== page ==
Those of us working in the Interpersonal Neurobiology field know that everyone’s brain is hardwired to ask the “Big Brain Question.” That question is simply, “Are you there for me?”

We don’t ask the question in the traditional sense, however our brains scan people’s behavior and communication towards us to determine if the answer is “yes” or “no.”

For example, when you were just a baby, your brain “knew” if your parents attended to your cries in a timely manner. If they did, your big brain question was answered with a “yes.” If they did not, your brain received a “no.”

As you grew, the more times you got a “yes” answer to your Big Brain Question, the more your brain grew and organized in an optimal way.  If you got a no” answer more times than not, your brain didn’t probably didn’t  have optimal brain growth or organization.  That means you are more prone to thinking, feeling, or behaving in less than optimal ways.

What does the Big Brain Question have to do with benzo withdrawals? Plenty!

I am convinced that those of us who received  more “no’s” to our Big Brain Question from those we care about and trust, have a harder time with withdrawal. We lack neural networks that would help us approach withdrawal in a more accepting, positive way. One of the gifts of withdrawal is that it can be a time to go deep within and heal the wounds left by a “no” answer to our Big Brain Question. How do you do that? I have a report I am finishing soon that will be available here on this site.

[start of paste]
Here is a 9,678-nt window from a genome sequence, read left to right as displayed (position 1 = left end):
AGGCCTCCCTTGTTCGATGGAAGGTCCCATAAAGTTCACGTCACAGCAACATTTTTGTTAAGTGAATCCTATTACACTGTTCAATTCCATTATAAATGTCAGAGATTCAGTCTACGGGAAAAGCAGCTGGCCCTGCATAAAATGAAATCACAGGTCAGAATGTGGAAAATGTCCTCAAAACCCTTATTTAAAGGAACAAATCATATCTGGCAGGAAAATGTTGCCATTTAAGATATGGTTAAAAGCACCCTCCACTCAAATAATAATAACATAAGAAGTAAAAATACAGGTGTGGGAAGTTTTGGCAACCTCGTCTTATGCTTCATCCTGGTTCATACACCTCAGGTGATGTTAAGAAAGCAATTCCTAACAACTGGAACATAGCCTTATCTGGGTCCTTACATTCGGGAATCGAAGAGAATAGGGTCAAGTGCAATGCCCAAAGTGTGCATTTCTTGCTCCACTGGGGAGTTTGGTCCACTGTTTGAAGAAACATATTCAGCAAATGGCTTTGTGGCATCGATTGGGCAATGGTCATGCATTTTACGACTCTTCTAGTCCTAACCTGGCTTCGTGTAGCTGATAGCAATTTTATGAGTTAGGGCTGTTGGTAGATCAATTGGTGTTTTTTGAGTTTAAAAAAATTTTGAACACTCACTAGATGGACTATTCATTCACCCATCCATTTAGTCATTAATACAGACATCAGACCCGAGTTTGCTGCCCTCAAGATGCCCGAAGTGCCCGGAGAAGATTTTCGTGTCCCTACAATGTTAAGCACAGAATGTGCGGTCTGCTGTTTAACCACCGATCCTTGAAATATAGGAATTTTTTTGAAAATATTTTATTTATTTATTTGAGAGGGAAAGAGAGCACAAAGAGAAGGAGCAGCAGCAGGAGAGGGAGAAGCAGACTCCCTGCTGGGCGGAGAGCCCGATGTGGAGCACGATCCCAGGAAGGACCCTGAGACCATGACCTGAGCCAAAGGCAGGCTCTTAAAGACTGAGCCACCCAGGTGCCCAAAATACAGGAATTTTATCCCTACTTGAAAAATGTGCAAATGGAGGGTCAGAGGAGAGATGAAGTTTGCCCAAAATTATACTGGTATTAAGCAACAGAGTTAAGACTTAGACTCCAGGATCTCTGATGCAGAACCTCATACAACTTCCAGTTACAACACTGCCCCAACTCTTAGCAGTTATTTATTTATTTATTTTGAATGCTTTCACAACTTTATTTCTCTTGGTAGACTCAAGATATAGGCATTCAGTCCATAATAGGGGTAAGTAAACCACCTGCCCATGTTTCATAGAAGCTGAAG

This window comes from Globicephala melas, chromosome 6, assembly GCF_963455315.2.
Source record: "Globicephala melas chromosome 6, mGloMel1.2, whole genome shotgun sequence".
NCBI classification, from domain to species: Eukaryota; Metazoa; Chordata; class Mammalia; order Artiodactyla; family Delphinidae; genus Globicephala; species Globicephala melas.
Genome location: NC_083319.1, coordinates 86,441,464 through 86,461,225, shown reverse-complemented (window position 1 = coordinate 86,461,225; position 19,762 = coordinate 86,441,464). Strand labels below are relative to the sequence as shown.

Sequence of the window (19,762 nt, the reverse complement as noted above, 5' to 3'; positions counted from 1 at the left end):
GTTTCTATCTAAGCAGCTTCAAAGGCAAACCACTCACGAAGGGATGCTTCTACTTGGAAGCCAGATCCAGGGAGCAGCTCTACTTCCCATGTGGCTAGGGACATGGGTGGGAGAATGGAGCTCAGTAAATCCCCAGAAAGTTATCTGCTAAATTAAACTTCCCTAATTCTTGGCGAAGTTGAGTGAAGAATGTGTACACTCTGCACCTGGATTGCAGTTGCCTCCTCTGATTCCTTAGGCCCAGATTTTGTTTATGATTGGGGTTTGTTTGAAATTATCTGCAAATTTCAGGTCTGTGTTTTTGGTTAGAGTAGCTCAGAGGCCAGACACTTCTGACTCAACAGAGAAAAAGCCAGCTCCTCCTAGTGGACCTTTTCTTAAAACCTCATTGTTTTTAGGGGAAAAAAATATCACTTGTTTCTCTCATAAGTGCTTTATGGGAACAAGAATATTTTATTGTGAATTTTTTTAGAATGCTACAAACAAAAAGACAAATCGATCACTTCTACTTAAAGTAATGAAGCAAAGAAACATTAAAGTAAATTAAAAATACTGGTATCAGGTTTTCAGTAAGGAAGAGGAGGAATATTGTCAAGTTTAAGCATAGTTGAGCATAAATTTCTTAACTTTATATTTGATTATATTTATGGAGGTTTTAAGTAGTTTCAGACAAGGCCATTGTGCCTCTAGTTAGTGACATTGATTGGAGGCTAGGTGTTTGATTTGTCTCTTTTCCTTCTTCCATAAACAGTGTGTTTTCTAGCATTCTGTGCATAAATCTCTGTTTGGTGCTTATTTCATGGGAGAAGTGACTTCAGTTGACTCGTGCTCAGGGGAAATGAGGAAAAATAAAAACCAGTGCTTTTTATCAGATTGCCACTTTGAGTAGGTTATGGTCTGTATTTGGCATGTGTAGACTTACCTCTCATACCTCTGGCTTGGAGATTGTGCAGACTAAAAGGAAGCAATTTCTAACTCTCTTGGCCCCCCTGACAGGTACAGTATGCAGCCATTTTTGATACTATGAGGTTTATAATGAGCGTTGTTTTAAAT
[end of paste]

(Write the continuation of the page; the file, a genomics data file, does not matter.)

If you want the people in your life to learn how to respond with more “yeses'” to your Big Brain Question so your withdrawal will be more peaceful. I will have that guidebook available here soon. If you are registered to receive email notifications of my posts, I will make sure you know when the two reports are ready here.

One thing I can share quickly is that Deep Listening skills are vital for answering another person’s Big Brain Question. Deep Self-Listening skills are important for you to answer your own Big Brain Question with a “Yes!”
Next post: a fist. I’ll explain why it represents a great deal of your fear in withdrawal. It is a simple diagram of your brain.

By the way, if you can remember  BBQ (the Big Brain Question!) a fist and a road map, you’ll know basic brain science that can make your withdrawals more tolerable and more productive! You’ll come out the other side better than new! Fist and road map coming soon.

Sawa Bona,

Dr. Jenn